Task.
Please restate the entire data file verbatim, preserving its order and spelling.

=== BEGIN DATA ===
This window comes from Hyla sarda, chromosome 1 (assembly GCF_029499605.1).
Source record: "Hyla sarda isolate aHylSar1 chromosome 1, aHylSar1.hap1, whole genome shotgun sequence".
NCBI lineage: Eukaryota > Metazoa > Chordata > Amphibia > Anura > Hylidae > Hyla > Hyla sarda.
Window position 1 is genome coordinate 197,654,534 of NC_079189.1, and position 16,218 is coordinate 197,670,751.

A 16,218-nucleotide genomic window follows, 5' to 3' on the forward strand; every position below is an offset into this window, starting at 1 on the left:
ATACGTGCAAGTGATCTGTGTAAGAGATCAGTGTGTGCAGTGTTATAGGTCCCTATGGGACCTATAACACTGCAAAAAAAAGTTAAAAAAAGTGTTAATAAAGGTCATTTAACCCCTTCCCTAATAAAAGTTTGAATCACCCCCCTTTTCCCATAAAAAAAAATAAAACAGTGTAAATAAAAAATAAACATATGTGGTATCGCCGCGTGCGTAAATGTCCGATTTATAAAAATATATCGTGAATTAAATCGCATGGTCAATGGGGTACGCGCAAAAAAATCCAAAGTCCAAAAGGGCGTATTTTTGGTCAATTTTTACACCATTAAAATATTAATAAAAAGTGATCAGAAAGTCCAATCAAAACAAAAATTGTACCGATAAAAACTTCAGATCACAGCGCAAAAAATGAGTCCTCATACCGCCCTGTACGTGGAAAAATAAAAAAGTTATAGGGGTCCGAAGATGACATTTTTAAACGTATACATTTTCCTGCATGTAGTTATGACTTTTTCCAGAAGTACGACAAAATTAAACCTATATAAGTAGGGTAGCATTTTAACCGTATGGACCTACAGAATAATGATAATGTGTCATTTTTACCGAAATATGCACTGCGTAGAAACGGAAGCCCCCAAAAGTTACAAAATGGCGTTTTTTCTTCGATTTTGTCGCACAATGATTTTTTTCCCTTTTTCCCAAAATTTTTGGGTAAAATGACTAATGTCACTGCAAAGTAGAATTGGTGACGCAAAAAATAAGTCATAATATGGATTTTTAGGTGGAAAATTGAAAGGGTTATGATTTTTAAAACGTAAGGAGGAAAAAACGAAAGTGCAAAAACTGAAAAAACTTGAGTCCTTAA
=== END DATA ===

This window comes from Hyla sarda, chromosome 1 (assembly GCF_029499605.1).
Source record: "Hyla sarda isolate aHylSar1 chromosome 1, aHylSar1.hap1, whole genome shotgun sequence".
NCBI lineage: Eukaryota > Metazoa > Chordata > Amphibia > Anura > Hylidae > Hyla > Hyla sarda.
Window position 1 is genome coordinate 197,654,534 of NC_079189.1, and position 16,218 is coordinate 197,670,751.

A 16,218-nucleotide genomic window follows, 5' to 3' on the forward strand; every position below is an offset into this window, starting at 1 on the left:
ATACGTGCAAGTGATCTGTGTAAGAGATCAGTGTGTGCAGTGTTATAGGTCCCTATGGGACCTATAACACTGCAAAAAAAAGTTAAAAAAAGTGTTAATAAAGGTCATTTAACCCCTTCCCTAATAAAAGTTTGAATCACCCCCCTTTTCCCATAAAAAAAAATAAAACAGTGTAAATAAAAAATAAACATATGTGGTATCGCCGCGTGCGTAAATGTCCGATTTATAAAAATATATCGTGAATTAAATCGCATGGTCAATGGGGTACGCGCAAAAAAATCCAAAGTCCAAAAGGGCGTATTTTTGGTCAATTTTTACACCATTAAAATATTAATAAAAAGTGATCAGAAAGTCCAATCAAAACAAAAATTGTACCGATAAAAACTTCAGATCACAGCGCAAAAAATGAGTCCTCATACCGCCCTGTACGTGGAAAAATAAAAAAGTTATAGGGGTCCGAAGATGACATTTTTAAACGTATACATTTTCCTGCATGTAGTTATGACTTTTTCCAGAAGTACGACAAAATTAAACCTATATAAGTAGGGTAGCATTTTAACCGTATGGACCTACAGAATAATGATAATGTGTCATTTTTACCGAAATATGCACTGCGTAGAAACGGAAGCCCCCAAAAGTTACAAAATGGCGTTTTTTCTTCGATTTTGTCGCACAATGATTTTTTTCCCTTTTTCCCAAAATTTTTGGGTAAAATGACTAATGTCACTGCAAAGTAGAATTGGTGACGCAAAAAATAAGTCATAATATGGATTTTTAGGTGGAAAATTGAAAGGGTTATGATTTTTAAAACGTAAGGAGGAAAAAACGAAAGTGCAAAAACTGAAAAAACTTGAGTCCTTAA